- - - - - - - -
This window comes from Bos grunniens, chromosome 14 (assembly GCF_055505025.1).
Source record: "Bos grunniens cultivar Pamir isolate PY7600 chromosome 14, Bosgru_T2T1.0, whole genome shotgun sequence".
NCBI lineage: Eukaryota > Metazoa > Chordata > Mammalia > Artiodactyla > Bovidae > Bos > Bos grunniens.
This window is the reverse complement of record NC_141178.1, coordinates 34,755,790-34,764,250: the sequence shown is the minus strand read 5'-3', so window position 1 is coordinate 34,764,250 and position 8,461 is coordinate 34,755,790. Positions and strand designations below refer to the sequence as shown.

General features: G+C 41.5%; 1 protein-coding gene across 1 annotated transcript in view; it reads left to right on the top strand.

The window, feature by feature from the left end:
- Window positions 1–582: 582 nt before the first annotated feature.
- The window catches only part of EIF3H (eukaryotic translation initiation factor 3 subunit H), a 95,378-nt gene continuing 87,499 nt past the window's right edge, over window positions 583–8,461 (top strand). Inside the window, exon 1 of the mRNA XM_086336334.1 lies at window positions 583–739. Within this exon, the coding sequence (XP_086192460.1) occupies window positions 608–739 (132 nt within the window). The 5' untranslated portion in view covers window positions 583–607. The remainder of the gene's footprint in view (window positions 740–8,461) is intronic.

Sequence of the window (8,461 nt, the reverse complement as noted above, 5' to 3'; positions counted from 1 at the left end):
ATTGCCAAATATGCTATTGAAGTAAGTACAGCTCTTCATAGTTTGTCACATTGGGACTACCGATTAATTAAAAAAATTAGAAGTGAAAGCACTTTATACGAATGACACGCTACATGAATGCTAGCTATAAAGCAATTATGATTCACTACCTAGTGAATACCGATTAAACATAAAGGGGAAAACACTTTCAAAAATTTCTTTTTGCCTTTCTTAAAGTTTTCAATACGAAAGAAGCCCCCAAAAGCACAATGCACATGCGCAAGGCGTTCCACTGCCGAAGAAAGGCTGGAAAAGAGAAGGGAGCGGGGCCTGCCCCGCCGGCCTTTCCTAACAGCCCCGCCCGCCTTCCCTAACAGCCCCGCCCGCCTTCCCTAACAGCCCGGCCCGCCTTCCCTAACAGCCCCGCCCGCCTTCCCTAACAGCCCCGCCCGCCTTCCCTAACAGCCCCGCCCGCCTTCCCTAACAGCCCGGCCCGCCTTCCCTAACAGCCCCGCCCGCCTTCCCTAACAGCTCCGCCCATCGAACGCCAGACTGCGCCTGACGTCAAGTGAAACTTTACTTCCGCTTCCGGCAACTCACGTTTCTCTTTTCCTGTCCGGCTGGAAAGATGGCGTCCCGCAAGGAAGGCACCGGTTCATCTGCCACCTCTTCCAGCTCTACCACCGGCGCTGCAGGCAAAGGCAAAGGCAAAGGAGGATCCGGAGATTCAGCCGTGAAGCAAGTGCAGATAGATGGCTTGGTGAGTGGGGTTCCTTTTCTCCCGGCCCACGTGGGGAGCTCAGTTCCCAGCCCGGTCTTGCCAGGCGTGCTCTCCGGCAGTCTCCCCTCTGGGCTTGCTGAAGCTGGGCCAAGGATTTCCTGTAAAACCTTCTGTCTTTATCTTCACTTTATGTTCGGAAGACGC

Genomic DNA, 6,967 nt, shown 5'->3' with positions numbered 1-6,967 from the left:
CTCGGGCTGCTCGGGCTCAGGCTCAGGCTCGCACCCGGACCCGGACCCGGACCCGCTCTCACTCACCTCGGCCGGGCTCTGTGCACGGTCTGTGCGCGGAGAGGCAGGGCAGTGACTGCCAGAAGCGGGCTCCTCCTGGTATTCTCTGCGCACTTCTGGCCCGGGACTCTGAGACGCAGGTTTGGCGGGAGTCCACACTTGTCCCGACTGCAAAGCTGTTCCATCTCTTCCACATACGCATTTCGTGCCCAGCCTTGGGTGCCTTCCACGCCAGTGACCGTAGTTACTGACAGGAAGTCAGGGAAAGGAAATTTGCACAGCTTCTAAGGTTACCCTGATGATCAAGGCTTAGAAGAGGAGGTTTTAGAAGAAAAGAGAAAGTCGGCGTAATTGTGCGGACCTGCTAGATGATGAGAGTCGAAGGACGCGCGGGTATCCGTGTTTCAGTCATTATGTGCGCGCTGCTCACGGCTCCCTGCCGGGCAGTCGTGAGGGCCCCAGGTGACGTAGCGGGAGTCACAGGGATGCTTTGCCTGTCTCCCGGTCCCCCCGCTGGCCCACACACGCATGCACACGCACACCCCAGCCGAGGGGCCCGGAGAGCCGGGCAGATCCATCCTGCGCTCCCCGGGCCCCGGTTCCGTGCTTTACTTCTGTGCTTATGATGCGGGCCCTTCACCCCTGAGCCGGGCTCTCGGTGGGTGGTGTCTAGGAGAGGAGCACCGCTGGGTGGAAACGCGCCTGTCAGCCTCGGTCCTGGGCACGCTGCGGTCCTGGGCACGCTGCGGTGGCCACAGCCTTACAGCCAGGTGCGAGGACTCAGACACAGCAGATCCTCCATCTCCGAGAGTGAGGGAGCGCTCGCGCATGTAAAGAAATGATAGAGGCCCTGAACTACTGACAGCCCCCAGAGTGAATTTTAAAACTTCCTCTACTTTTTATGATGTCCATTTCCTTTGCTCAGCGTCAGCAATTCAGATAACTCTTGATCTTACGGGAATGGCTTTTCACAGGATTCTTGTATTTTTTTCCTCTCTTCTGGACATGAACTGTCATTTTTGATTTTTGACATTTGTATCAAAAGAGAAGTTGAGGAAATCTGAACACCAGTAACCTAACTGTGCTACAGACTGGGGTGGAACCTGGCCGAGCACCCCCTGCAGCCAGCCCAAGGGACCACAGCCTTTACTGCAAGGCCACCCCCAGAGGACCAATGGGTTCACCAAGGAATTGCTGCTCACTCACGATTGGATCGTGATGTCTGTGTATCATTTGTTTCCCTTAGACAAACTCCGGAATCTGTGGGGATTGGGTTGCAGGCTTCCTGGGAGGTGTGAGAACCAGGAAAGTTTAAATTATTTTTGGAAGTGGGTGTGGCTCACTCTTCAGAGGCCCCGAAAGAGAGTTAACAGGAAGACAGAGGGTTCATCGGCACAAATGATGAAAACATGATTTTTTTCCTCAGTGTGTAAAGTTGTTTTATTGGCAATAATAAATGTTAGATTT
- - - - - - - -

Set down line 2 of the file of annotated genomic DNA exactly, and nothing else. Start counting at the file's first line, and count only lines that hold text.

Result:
Source record: "Bos grunniens cultivar Pamir isolate PY7600 chromosome 14, Bosgru_T2T1.0, whole genome shotgun sequence".